Siblings of those with autism need know the facts when they choose to have children of their own. Current research shows that they will have a small but increased chance of having a child with autism based on genetics alone versus the general population.

H L Doherty said...

Anonymous 10:54 I don't doubt that genetics "plays a role". The problem that I have commented on for years is the assumption that genetics acts, isolated from environment, to cause or trigger autism disorders in all cases. Funding for autism causation research has been dedicated overwhelmingly to the genetic side of the equation with few dollars dedicated to environmental autism research. Focusing totally on genetics to the exclusion of environment in autism research has produced few tangible result and, IMHO, has not been a sound, wise strategy. I applaud Grandjean, Landrigan and others who advocate a serious strategy for investigation of environmental factors involved in causing autism disorders.

Kim Oakley said...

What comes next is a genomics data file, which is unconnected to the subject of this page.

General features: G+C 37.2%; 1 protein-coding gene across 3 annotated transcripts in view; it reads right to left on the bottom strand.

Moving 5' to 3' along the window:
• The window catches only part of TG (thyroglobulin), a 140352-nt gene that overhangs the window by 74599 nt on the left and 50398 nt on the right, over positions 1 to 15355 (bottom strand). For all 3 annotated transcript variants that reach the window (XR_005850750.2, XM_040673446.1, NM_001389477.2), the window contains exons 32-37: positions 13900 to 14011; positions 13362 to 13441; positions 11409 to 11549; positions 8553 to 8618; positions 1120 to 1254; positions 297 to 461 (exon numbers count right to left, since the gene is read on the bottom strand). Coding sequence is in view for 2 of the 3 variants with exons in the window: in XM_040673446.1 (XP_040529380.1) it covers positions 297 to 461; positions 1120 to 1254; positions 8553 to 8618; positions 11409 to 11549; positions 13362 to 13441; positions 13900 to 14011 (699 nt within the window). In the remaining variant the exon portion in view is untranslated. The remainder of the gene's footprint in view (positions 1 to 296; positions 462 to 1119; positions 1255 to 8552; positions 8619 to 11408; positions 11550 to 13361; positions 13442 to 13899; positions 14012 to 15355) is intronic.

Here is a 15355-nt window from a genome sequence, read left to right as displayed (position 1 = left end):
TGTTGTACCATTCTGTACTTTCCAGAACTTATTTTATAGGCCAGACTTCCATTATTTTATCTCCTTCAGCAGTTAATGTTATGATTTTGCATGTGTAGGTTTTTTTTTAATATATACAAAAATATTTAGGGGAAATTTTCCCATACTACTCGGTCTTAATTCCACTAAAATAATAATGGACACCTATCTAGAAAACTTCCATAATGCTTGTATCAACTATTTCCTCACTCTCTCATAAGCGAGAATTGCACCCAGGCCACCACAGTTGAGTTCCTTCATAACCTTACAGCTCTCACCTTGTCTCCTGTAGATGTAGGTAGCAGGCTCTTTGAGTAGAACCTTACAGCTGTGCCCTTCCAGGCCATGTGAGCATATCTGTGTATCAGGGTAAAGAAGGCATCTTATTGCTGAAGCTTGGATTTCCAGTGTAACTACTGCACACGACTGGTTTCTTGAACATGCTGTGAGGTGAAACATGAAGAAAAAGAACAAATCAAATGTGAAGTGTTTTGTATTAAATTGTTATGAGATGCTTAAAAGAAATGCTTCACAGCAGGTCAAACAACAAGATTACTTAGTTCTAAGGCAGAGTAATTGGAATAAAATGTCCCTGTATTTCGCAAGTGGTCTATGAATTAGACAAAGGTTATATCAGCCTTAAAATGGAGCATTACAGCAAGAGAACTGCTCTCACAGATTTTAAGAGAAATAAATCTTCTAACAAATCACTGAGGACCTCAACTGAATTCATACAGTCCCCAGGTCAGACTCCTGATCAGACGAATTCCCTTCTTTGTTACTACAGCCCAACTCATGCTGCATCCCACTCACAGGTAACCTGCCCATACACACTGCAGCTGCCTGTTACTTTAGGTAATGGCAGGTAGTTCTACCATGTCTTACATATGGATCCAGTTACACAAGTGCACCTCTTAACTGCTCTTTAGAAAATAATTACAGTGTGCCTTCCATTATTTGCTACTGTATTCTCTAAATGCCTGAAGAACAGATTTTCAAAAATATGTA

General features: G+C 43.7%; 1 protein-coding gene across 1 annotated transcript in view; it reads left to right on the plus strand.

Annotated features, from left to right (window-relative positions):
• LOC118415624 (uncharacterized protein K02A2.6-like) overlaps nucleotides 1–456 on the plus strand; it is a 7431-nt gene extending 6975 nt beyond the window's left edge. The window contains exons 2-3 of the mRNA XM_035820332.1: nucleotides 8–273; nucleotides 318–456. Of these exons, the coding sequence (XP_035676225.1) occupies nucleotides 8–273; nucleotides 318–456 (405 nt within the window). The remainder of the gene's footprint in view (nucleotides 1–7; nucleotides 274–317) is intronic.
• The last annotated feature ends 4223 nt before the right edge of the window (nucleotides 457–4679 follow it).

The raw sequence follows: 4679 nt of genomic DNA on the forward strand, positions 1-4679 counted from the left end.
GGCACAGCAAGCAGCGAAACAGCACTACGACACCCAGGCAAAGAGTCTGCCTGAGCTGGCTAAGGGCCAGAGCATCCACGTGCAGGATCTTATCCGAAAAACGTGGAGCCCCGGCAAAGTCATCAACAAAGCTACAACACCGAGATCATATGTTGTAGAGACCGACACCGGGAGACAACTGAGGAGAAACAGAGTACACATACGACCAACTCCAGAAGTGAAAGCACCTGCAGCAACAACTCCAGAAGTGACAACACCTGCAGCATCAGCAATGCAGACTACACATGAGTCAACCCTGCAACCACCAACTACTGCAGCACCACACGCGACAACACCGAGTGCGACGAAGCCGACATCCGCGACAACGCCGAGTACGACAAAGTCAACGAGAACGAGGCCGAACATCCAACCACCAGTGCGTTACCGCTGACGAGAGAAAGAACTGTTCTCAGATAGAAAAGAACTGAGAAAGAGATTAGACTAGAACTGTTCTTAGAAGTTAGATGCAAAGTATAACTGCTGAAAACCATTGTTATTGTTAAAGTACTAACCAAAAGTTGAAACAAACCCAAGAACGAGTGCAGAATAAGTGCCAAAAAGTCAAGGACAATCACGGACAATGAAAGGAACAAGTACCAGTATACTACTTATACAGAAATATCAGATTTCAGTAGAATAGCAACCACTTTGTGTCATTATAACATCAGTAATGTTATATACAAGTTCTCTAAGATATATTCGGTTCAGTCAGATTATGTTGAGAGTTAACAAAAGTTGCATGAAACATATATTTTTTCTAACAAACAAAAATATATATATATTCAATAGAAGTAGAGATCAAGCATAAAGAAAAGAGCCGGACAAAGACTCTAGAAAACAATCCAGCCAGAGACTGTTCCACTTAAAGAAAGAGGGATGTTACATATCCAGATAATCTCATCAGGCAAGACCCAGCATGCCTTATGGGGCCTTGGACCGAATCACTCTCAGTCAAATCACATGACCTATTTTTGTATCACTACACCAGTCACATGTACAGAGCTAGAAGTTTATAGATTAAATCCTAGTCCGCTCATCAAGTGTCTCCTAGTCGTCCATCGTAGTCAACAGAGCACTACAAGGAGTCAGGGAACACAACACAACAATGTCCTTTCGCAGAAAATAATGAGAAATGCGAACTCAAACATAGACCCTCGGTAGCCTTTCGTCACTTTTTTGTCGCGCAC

Harold I admire your courage and commitment to your autistic son and applaud you in all you do to bring balance to the issues associated with severe autism! Well done. I agree that while genetics may play a part in autism, we can't overlook the obvious implications that multiple environmental triggers can exacerbate behaviors and developmental challenges to those who are most vulnerable on the spectrum.

Kim Oakley said...

Harold, thank you for your continual dedication and commitment in discussing issues that concern the most vulnerable on the autism spectrum. I agree, that while genetics may play a part in autism, we can't ignore multiple environmental etiologies that trigger and exacerbate complex behavior and developmental issues that plague persons who suffer from severe autism. For example, conventional medications used to treat severe autism often have paradoxical effects on the autistic brain. The question autism researchers aren't asking is WHY. WHAT is it about severe autism that hasn't yet been studied? How can we better understand severe autism? When will researchers begin looking in areas that have not been explored?

Roger Kulp said...

Number of chemicals linked to autism and other disorders doubled in past 7 years, study shows

http://www.foxnews.com/health/2014/02/15/number-chemicals-linked-to-autism-and-other-disorders-doubled-in-past-7-years/